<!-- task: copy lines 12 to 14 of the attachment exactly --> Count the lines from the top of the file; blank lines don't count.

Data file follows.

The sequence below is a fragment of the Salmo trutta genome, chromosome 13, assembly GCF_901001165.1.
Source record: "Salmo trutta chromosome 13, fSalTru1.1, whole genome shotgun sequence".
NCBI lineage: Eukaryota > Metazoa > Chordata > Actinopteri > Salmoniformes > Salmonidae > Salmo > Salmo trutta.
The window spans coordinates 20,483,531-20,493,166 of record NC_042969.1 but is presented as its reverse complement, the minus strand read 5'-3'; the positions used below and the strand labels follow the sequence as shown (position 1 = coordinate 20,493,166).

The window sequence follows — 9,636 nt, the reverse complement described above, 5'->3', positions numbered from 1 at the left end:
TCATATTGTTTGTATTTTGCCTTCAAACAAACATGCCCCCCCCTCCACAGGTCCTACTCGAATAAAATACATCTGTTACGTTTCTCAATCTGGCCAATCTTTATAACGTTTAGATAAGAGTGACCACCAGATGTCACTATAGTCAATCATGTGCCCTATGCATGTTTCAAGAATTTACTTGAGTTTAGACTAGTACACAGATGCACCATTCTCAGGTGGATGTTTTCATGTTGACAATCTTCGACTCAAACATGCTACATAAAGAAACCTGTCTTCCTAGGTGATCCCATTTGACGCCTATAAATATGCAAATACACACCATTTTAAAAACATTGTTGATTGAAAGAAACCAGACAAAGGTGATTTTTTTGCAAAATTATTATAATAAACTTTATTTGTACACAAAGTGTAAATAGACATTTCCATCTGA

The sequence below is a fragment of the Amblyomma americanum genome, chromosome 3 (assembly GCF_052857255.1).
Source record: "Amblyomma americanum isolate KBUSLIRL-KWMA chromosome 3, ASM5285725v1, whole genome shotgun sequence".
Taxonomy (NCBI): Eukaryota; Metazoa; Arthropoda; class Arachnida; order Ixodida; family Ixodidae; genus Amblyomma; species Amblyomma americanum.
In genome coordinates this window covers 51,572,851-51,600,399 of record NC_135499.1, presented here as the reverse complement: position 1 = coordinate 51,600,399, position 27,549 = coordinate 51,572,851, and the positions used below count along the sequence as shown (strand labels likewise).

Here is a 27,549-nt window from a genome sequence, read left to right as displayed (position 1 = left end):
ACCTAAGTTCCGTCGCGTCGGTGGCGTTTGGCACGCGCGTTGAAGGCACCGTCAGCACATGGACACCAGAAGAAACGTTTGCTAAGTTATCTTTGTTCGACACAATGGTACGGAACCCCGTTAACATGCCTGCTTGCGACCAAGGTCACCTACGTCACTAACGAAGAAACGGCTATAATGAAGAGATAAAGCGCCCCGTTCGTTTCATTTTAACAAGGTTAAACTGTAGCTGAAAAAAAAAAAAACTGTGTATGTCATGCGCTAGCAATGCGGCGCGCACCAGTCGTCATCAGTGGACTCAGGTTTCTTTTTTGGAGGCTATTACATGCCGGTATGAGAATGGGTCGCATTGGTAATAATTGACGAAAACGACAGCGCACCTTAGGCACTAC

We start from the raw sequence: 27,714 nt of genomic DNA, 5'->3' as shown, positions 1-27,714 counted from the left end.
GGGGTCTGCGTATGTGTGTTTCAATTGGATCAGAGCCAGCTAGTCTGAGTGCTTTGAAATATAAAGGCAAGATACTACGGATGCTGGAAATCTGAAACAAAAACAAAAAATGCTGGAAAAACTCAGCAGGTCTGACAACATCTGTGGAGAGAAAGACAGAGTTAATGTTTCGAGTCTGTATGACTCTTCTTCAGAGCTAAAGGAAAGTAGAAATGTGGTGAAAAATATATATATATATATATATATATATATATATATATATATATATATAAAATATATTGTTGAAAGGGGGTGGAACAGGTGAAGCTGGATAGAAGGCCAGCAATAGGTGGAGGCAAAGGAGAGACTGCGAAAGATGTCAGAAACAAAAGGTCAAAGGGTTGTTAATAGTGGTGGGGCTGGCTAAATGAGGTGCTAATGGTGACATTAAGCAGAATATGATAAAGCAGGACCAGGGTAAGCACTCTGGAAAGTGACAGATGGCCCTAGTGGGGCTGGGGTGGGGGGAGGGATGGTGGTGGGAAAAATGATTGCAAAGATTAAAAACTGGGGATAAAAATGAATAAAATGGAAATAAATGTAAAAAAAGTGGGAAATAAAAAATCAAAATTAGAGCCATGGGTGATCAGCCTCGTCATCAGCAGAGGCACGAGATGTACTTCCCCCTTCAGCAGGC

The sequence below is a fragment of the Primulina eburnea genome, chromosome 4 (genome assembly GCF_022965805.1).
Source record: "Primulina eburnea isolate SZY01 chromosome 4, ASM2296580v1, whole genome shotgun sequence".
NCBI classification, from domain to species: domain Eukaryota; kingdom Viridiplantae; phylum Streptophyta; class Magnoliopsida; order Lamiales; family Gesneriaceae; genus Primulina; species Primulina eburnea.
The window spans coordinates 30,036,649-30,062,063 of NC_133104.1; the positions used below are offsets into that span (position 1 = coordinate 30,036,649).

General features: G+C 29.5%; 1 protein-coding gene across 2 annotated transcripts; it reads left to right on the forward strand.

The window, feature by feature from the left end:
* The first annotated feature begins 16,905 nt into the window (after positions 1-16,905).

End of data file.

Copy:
ACCTAAGTTCCGTCGCGTCGGTGGCGTTTGGCACGCGCGTTGAAGGCACCGTCAGCACATGGACACCAGAAGAAACGTTTGCTAAGTTATCTTTGTTCGACACAATGGTACGGAACCCCGTTAACATGCCTGCTTGCGACCAAGGTCACCTACGTCACTAACGAAGAAACGGCTATAATGAAGAGATAAAGCGCCCCGTTCGTTTCATTTTAACAAGGTTAAACTGTAGCTGAAAAAAAAAAAAACTGTGTATGTCATGCGCTAGCAATGCGGCGCGCACCAGTCGTCATCAGTGGACTCAGGTTTCTTTTTTGGAGGCTATTACATGCCGGTATGAGAATGGGTCGCATTGGTAATAATTGACGAAAACGACAGCGCACCTTAGGCACTAC

We start from the raw sequence: 27,714 nt of genomic DNA, 5'->3' as shown, positions 1-27,714 counted from the left end.
GGGGTCTGCGTATGTGTGTTTCAATTGGATCAGAGCCAGCTAGTCTGAGTGCTTTGAAATATAAAGGCAAGATACTACGGATGCTGGAAATCTGAAACAAAAACAAAAAATGCTGGAAAAACTCAGCAGGTCTGACAACATCTGTGGAGAGAAAGACAGAGTTAATGTTTCGAGTCTGTATGACTCTTCTTCAGAGCTAAAGGAAAGTAGAAATGTGGTGAAAAATATATATATATATATATATATATATATATATATATATATATATATAAAATATATTGTTGAAAGGGGGTGGAACAGGTGAAGCTGGATAGAAGGCCAGCAATAGGTGGAGGCAAAGGAGAGACTGCGAAAGATGTCAGAAACAAAAGGTCAAAGGGTTGTTAATAGTGGTGGGGCTGGCTAAATGAGGTGCTAATGGTGACATTAAGCAGAATATGATAAAGCAGGACCAGGGTAAGCACTCTGGAAAGTGACAGATGGCCCTAGTGGGGCTGGGGTGGGGGGAGGGATGGTGGTGGGAAAAATGATTGCAAAGATTAAAAACTGGGGATAAAAATGAATAAAATGGAAATAAATGTAAAAAAAGTGGGAAATAAAAAATCAAAATTAGAGCCATGGGTGATCAGCCTCGTCATCAGCAGAGGCACGAGATGTACTTCCCCCTTCAGCAGGC